June Sales
Makita SP6000 Plunge Rail Saw Makes Impressive Cuts, but Lacks Safety Features
posted on by
Makita SP6000 Plunge-cut rail saw Makita's SP6000 offers a lot of good features for a first run of saws, but its lack of a riving knife makes it hard to recommend.

Makita loads their $385 saw with some nice features. It’s the only model with preset 22.5°, 45°, 48° and -1° bevel presets. It has a clip on the base to keep it from tipping off the rail when bevel-cutting. But the showstopper feature was a little knob that locks the cutting depth at 2 to 3mm for making scoring cuts. Without it, the SP6000 cut pretty well, but with it, the results rivaled Festool’s quality on both sides of the blade. For those critical “money” cuts, be sure to score first, then repeat for the through cut.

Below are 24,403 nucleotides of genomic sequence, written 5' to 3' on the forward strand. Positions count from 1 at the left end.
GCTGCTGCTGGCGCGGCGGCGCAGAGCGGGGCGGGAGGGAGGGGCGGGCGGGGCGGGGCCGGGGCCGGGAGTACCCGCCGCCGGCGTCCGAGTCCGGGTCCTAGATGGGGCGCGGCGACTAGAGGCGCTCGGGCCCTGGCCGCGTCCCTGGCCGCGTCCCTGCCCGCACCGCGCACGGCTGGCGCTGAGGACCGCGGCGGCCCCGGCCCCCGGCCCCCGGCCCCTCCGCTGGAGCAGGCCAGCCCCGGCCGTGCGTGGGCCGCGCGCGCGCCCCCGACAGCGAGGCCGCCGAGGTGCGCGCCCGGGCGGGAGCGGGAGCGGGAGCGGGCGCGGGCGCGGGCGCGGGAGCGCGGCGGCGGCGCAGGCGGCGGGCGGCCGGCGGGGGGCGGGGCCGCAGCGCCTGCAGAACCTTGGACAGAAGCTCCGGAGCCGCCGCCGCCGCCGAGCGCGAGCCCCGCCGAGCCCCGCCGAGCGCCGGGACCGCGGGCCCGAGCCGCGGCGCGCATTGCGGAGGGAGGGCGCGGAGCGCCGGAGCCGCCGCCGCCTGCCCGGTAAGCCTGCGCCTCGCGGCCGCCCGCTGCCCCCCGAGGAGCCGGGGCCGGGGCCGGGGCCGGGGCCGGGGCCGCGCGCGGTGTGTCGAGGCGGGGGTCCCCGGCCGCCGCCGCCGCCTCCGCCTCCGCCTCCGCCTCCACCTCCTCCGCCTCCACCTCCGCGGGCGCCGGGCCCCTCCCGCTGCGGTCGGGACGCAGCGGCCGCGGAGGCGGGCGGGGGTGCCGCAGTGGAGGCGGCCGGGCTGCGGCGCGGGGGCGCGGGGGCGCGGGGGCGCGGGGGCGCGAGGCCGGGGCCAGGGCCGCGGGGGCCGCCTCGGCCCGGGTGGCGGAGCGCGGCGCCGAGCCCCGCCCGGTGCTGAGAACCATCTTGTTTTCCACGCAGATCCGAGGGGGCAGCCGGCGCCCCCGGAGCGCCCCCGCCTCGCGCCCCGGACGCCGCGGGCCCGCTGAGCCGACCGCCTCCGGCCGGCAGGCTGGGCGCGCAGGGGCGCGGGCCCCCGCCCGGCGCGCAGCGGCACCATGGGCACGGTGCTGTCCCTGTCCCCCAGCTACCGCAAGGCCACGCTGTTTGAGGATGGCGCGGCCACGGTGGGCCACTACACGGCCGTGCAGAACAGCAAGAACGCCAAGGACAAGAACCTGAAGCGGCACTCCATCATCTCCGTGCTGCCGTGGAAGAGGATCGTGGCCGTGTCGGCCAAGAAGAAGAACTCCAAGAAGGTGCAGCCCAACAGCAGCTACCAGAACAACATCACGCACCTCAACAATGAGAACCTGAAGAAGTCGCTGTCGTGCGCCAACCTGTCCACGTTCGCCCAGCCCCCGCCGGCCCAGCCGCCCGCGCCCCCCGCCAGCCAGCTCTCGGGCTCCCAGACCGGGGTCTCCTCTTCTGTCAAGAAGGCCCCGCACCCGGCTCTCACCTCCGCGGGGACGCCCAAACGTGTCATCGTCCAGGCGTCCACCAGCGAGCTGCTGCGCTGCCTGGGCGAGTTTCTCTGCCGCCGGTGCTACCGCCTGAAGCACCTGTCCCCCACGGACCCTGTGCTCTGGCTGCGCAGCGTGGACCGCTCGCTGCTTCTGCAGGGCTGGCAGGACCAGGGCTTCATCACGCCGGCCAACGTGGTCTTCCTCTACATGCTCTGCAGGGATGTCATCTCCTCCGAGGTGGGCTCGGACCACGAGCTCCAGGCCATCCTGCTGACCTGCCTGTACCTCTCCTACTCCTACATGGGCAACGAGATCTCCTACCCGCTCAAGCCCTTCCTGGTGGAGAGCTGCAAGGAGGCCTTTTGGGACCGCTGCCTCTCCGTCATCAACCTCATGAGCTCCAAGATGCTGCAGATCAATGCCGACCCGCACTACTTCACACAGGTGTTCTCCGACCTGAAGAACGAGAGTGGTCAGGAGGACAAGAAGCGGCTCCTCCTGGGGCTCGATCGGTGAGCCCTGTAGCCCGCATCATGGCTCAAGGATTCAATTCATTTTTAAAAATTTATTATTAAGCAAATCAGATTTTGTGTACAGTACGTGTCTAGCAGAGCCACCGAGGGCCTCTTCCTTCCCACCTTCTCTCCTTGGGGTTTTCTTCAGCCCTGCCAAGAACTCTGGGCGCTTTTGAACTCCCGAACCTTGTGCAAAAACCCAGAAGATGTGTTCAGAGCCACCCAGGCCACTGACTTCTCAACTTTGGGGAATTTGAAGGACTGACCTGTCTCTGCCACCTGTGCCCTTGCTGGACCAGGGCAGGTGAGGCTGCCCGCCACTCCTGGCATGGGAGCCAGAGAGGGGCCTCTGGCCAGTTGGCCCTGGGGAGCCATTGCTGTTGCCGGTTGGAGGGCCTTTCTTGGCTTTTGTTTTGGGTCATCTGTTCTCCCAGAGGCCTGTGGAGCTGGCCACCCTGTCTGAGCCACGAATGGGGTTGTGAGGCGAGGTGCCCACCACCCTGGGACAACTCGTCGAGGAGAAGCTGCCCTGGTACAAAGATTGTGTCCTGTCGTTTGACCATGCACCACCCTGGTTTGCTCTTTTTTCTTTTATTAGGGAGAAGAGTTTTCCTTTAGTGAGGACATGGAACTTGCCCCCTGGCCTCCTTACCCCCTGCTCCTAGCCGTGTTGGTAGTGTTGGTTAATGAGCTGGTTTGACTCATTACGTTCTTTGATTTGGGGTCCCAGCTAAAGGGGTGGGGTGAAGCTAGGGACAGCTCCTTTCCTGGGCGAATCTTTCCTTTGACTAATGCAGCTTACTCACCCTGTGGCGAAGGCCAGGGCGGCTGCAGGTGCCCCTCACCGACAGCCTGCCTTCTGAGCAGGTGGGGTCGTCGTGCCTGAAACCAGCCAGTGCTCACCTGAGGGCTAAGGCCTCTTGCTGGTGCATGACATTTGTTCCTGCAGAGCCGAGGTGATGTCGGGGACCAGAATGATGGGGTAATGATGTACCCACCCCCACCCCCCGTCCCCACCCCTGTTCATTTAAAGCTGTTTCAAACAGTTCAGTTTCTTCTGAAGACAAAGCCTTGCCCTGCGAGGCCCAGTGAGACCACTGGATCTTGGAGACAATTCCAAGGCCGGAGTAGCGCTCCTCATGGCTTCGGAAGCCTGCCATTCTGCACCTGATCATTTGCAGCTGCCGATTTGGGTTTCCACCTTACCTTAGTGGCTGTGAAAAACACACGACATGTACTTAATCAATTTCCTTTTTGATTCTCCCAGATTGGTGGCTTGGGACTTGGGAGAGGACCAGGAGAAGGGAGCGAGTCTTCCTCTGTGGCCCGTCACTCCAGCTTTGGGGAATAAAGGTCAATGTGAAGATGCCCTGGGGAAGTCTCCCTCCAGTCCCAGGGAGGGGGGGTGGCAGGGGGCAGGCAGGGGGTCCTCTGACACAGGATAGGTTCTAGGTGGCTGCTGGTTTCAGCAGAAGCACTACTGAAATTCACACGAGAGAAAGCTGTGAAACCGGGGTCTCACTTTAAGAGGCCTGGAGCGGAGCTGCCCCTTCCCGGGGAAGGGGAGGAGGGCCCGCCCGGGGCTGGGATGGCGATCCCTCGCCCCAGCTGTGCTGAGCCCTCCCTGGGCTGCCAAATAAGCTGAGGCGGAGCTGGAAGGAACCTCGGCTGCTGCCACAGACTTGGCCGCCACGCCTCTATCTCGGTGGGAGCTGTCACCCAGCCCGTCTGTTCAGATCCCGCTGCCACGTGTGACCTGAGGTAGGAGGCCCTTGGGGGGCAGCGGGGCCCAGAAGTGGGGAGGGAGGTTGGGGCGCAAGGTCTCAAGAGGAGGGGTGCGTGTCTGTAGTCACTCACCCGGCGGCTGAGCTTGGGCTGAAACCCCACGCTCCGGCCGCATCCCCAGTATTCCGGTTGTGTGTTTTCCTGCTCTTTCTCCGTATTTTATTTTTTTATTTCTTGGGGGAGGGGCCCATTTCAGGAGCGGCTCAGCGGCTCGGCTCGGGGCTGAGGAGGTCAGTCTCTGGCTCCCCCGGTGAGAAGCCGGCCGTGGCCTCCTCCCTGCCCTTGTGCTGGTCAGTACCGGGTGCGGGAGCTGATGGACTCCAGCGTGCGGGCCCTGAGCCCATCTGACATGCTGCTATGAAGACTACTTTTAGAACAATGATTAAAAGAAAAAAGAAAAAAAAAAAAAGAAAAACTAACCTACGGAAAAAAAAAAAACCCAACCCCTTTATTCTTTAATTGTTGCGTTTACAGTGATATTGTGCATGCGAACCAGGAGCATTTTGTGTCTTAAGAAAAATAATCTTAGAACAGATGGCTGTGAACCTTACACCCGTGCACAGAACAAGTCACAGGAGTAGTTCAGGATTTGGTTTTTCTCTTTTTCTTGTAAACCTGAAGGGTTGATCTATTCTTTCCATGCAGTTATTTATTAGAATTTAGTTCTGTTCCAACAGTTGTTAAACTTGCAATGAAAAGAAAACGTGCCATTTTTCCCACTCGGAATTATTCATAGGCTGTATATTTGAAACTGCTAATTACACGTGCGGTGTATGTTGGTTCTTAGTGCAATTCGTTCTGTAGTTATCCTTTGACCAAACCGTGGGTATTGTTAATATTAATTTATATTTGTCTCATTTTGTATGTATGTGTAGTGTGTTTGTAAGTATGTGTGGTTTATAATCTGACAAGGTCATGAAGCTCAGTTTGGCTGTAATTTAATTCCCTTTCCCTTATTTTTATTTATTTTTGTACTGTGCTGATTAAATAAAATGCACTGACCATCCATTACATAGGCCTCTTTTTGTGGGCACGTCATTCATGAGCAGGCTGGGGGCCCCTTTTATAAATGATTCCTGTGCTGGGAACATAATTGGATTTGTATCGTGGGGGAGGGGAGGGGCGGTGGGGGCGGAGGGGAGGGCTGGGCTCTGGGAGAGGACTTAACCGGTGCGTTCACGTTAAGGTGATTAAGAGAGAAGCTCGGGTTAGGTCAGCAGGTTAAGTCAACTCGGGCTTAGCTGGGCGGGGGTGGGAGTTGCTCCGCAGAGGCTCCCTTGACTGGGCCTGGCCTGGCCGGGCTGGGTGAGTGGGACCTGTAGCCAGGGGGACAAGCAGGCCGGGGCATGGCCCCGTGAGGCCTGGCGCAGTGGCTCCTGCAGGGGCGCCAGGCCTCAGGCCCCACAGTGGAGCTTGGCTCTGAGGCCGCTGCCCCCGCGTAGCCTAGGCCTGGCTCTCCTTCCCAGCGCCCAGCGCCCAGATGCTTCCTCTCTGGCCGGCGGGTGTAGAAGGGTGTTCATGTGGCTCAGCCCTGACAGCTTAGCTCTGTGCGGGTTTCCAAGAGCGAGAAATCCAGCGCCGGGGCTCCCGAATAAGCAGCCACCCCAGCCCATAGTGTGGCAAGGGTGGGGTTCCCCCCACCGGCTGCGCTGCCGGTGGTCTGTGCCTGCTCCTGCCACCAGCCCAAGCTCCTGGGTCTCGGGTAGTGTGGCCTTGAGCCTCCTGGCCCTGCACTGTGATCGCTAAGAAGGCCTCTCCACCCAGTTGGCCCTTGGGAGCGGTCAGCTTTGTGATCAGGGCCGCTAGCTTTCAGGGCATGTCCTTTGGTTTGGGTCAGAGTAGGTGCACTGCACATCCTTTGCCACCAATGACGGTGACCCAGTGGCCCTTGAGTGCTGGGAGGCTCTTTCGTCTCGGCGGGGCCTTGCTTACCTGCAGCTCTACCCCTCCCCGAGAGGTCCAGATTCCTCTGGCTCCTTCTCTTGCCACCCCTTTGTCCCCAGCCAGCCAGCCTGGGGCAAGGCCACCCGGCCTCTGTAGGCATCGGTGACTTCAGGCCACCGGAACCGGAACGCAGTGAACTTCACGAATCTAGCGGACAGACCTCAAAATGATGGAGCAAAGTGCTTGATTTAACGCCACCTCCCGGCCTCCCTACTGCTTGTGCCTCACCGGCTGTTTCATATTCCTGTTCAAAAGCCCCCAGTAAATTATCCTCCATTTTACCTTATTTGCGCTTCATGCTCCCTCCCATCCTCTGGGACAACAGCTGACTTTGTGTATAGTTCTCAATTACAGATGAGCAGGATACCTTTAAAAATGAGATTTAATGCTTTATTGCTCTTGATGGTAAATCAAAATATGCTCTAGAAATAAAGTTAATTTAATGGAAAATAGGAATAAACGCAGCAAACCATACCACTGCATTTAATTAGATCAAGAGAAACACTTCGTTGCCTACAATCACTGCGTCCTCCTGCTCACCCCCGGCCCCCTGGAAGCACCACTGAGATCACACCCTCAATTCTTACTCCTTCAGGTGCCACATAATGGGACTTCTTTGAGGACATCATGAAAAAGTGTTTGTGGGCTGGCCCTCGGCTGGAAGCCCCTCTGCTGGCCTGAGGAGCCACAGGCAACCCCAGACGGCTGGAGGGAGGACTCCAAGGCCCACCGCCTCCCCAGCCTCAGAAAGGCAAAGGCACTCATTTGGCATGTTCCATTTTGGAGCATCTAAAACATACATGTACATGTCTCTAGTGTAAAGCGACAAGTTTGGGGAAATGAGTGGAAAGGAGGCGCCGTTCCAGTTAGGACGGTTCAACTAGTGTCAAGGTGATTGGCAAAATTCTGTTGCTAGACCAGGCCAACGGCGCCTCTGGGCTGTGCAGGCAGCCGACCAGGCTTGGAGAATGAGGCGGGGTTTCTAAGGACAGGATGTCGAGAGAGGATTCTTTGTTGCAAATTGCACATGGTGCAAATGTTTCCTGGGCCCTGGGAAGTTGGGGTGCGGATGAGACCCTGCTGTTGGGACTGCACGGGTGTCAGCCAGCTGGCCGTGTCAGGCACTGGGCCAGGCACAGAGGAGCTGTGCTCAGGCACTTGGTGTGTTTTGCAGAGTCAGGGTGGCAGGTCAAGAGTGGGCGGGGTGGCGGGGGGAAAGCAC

Makita saw scoring cut settings The score cutting, set by a knob between 2 to 3mm, is extremely impressive, making clean, small cuts.

This plunge-cutter pivoted smoothly down, and the 12-amp powerplant was both quiet and appropriately up to task. The saw will cut through material up to 2-3⁄16" thick at 90° or 1-9⁄16" at a 45° tilt. Controls are good and solid.

I think Makita has a real contender here. The saw seems a quality offering for an enticing price. But, without a riving knife — which makes every cut safer, not just rips — the SP6000 drops behind the competition in this test.

posted on June 1, 2009 by Chris Marshall
previous post next post
Leave a comment